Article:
And finally, the Colosseum finally got the approval for a facelift after consumer's groups looked a major gift horse - donation by successful owner of Tod's - in the mouth -- although we lost the fun decidedly un-battle worthy Centurions in the battle in the taste wars.
I spent much of this year making my own discoveries, visiting new places far and wide, from the Tagliacozzo area in the Abruzzo to 'the city that's dying' in Tuscia, Bagnoregio, to the natural reserve high atop Arezzo, to a half dozen new Tuscan towns (well, new for me), serving up age-old delights.
Women in Italy find their voice / Post-Berlusconi, Italian women have finally decided to take matters into their own hands. They're sick of being mistreated by the media, by the politicians, by the church and by companies.  While Italy's (nearly all-male-run) enterprises still haven't woken up to smell the espresso--that women actually make household purchase decisions (and that includes autos) and still show us plenty of T&A in order to sell oh, say, most everything.  Rome's city govt decided to pass a law that ads that denigrate women would be censored.  As far as I can tell, it's been pretty well-enforced (unlike most laws - the streets of Rome are paid with good intentions).
In the Rome City Govt, women won the -stay with me here-Enforcement of the law already in place that would guarantee equal parts male/female representation.  The Mayor has done his best at playing 'dodge-'em' for three years, refusing to enlist women on his cabinet, citing the Romney line of defense: He's reviewed 'File folders filled with women' but no one willing or able to join his government. Italy's Prime Minister Monti happened to find more than a few tokens for positions in his cabinet, and a woman now heads up RAI Television.  Incredibly, Italians couldn't believe to see that their resumès are larger than their bust sizes.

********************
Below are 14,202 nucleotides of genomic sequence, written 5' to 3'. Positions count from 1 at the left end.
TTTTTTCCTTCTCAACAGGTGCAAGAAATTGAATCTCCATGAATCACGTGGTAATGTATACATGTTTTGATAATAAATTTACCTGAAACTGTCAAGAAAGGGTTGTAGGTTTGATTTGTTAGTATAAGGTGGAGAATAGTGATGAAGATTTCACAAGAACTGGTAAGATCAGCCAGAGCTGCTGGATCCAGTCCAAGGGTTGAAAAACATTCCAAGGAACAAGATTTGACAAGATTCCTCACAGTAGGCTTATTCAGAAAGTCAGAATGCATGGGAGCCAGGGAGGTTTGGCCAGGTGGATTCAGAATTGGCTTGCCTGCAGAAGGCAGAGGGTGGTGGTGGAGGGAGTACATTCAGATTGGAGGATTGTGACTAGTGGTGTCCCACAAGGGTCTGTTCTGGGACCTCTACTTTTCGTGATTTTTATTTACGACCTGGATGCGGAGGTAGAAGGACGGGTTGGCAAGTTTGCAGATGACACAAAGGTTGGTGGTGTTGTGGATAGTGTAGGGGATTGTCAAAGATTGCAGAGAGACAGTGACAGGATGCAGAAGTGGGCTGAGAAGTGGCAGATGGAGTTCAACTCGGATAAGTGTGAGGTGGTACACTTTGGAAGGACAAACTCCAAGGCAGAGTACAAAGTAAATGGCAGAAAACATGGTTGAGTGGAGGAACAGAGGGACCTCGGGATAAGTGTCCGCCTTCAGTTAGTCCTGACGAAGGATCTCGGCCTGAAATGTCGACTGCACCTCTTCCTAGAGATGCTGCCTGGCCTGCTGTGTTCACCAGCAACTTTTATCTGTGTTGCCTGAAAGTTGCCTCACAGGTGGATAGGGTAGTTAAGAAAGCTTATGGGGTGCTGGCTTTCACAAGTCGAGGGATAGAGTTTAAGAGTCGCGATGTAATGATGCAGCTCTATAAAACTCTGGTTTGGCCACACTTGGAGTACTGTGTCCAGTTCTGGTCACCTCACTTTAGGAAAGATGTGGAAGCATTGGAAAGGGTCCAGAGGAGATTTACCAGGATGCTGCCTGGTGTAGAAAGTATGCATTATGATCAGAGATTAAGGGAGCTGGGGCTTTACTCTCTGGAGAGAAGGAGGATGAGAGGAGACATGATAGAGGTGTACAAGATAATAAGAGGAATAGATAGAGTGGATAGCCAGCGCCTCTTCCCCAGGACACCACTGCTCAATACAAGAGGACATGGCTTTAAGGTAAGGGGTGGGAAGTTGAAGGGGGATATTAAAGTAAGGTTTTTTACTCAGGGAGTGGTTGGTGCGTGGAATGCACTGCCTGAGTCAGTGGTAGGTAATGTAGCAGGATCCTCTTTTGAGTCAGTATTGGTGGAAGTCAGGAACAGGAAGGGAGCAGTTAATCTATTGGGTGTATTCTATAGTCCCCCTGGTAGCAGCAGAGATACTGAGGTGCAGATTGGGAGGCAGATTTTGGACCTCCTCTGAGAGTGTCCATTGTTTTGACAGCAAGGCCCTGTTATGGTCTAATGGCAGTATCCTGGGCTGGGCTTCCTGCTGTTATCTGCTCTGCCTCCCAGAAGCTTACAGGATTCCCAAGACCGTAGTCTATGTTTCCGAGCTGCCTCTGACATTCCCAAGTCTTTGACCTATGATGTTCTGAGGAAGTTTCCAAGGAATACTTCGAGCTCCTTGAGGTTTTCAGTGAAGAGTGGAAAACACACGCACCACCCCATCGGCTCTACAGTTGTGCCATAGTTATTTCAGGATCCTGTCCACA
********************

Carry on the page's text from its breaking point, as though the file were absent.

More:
Then, most recently, after woman after woman (1 every 3 days) is killed at the hands of a loved one or ex, even the EU joined the fray and reprimanded Italy to start figuring out a way to handle this pox on civil society. Which led the Church to chime in, with a Genovese pastor (you know, that city that loves to gush over native son Chris Colombus who discovered America with the help of noneother than the most influential woman of all time, Spanish Queen Isabella) and others stating that women are killed by 'domestic violence' because they dress too provocatively.  Women have come out to protest in the thousands.
And finally, an Italian researcher was lauded for heading up the CERN Particle Accelerator breakthrough - except she's a perfect example of Italy's advancing 'Brain Drain' in which the brilliant minds of Italy are turning their attentions where they can get ahead - and get paid.

The best thing in my year was
finding Arcibaldo